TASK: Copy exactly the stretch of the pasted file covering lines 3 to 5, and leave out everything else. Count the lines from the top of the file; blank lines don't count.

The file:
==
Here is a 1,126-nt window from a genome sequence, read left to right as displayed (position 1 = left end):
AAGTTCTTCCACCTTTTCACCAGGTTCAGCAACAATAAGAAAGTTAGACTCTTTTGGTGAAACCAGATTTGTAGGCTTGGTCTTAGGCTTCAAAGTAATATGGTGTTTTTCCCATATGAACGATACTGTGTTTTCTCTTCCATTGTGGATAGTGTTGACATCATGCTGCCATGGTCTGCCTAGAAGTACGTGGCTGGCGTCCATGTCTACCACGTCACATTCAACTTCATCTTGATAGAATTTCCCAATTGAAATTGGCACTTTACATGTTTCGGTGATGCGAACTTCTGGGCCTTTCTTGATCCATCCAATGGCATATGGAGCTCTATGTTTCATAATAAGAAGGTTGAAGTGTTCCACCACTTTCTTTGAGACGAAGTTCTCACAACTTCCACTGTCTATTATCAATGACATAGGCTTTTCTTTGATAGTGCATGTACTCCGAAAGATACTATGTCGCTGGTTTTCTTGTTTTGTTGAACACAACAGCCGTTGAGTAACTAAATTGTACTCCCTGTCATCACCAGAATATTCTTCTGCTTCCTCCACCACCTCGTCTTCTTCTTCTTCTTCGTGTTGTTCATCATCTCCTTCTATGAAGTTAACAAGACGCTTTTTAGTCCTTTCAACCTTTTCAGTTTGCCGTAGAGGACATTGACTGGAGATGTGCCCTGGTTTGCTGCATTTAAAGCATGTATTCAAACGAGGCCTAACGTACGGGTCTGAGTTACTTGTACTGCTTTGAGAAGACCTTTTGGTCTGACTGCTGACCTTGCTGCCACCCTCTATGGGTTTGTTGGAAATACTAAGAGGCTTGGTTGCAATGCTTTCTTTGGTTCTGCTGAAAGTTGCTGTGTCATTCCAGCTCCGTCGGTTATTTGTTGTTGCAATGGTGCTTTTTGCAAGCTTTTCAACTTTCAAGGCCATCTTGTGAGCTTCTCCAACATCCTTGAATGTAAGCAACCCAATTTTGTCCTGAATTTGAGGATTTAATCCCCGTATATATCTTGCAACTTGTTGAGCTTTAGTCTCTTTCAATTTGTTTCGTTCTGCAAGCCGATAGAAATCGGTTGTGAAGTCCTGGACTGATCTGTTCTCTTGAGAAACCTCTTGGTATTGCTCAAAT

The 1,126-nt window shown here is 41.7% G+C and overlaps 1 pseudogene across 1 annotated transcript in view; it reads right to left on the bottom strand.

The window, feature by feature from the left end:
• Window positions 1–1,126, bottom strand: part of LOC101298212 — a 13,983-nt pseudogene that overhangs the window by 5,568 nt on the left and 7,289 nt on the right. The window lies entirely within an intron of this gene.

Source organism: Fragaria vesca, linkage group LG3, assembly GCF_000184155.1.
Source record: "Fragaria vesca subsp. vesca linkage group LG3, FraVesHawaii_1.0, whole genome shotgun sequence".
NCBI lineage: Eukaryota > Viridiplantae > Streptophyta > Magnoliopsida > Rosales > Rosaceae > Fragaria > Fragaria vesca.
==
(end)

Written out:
The 1,126-nt window shown here is 41.7% G+C and overlaps 1 pseudogene across 1 annotated transcript in view; it reads right to left on the bottom strand.

The window, feature by feature from the left end:
• Window positions 1–1,126, bottom strand: part of LOC101298212 — a 13,983-nt pseudogene that overhangs the window by 5,568 nt on the left and 7,289 nt on the right. The window lies entirely within an intron of this gene.